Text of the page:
It should have been a small but important victory in a state desperate for new affordable housing.
Last week, the Salem City Council voted 7-4 to back an ordinance requiring developers to include affordable housing in projects with six or more units.
But under the Commonwealth’s misguided zoning law, the measure failed. City councils and town meetings have to muster a two-thirds supermajority to approve zoning changes. Many new housing proposals, even if for the greater good, are too contentious, with too many sparring factions of the public, to overcome that hurdle.
The onerous requirement has curbed the production not just of affordable housing but also of market-rate housing. And the constricted supply has kept rents and mortgage payments painfully high — stretching the budgets of thousands of Massachusetts families to the breaking point and threatening the vitality of the Commonwealth’s economy.
State lawmakers can take a meaningful step toward fixing that problem before the end of the legislative session, July 31, by approving Governor Charlie Baker’s proposal to reduce the threshold for approving local zoning changes from two-thirds to a simple majority.
But, at the moment, they’re not inspiring much confidence that they’ll do so.
This week, the state Legislature’s Joint Committee on Economic Development and Emerging Technologies had an opportunity to signal its support for the governor’s so-called Housing Choice measure. Instead, the panel stripped it out of a larger economic development bill that seems destined for passage.
It was the latest blow to a measure that’s been kicking around the State House for two and a half years now. The politics here are shameful.
While more housing is undoubtedly in the public interest, too many communities oppose development because of selfish concerns about how it will affect property values or exaggerated worries about traffic. And for all the Black Lives Matter lawn signs cropping up in suburbia these days, there are still racist fears about who might move into new, affordable units.
That’s made Housing Choice a heavy lift. And as the legislative session comes to a close, even some of those who support the measure worry that it could drag down the broader economic development bill if it’s included — jeopardizing millions of dollars of funding for broadband access, loans to small businesses, and redevelopment of blighted buildings in some of the communities hardest hit by the coronavirus pandemic and economic crisis. While that’s a risk, it’s the very political expediency of pandemic relief that makes it an opportunity to finally get the housing measure passed, and a situation that calls for lawmakers to find their backbones to make it happen.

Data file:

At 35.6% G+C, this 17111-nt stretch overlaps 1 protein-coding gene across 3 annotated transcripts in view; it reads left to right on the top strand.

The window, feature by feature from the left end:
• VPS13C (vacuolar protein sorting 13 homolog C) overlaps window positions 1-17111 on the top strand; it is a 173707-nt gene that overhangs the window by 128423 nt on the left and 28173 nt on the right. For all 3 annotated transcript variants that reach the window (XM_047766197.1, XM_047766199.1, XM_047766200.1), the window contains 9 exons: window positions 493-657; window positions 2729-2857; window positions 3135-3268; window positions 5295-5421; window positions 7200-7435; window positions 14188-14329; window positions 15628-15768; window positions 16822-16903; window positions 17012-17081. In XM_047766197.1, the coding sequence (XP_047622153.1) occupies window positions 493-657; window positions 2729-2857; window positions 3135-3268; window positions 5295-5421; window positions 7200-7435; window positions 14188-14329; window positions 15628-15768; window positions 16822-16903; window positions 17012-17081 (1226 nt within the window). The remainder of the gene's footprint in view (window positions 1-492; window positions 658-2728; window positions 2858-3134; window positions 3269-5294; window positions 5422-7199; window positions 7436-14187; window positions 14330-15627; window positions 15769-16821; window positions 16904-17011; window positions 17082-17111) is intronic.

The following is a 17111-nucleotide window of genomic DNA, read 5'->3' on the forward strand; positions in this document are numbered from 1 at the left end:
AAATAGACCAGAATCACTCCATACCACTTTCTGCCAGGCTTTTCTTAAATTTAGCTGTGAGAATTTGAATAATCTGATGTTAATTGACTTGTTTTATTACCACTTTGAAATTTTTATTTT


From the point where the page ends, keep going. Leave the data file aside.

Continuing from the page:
And for Salem Mayor Kim Driscoll, who spent months trying to usher the affordable housing measure through the city council, the economic crisis has only made the Housing Choice proposal more urgent.
“Even in the best of economies, we had a homelessness and housing problem,” she says. “Now, we’re in a pandemic. I have 18.5 percent unemployment in Salem. . . . And given what we’re seeing with COVID, I don’t see that number changing dramatically for a while.”
The choice is clear. If lawmakers really want to help in a time of need, they cannot ignore one of their constituents’ most pressing concerns — the high cost of housing.
And if they’re serious about addressing the racial inequities that have moved front and center in recent weeks, they must do all they can to change a zoning regimen that has locked Black and brown people out of better-off neighborhoods for generations.
Housing Choice is really the least lawmakers can do; it’s a small move toward majority rule, a basic tool for boosting housing production. Addressing the state’s yawning housing shortage will require much more.
But it’s an important first step. And over the next couple of weeks, lawmakers should take it. They should reattach Housing Choice to the economic development bill, and they should get it to the governor’s desk for his signature.
State lawmakers, if they truly stand for the values they espouse of equality and access to opportunity for all residents of the Commonwealth, should have approved the measure long ago. Now, the moment requires it.
Editorials represent the views of the Boston Globe Editorial Board. Follow us on Twitter at @GlobeOpinion.